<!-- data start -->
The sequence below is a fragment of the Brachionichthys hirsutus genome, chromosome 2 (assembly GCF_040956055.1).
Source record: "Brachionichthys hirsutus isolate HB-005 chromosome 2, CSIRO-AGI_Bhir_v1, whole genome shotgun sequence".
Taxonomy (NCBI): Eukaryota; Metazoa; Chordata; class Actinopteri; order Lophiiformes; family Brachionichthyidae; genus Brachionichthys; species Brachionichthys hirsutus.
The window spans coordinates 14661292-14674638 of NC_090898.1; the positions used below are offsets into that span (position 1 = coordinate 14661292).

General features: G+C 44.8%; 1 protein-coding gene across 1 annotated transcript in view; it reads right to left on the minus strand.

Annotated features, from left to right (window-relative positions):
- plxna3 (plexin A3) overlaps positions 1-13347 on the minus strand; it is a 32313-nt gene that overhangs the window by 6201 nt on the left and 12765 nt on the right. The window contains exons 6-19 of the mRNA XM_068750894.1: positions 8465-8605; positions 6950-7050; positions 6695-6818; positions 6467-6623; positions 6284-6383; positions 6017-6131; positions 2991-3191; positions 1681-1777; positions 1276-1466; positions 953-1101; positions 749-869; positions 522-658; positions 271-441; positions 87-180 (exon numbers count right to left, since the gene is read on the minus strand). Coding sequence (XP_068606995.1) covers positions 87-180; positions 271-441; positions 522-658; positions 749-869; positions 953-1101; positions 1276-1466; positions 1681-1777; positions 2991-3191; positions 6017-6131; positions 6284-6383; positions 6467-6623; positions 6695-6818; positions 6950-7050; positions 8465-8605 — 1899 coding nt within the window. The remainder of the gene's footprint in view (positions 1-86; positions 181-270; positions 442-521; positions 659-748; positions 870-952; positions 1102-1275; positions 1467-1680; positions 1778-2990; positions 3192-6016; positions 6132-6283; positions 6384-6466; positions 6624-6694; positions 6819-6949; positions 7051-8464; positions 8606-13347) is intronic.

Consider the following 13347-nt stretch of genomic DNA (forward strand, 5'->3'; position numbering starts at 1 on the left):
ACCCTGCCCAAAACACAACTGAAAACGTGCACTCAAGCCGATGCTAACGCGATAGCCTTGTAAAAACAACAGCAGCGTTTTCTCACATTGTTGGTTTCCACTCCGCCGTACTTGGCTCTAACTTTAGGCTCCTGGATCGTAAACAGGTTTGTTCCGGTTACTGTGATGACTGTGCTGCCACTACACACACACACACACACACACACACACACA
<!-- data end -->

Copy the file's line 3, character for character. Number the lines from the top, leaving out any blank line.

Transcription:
Taxonomy (NCBI): Eukaryota; Metazoa; Chordata; class Actinopteri; order Lophiiformes; family Brachionichthyidae; genus Brachionichthys; species Brachionichthys hirsutus.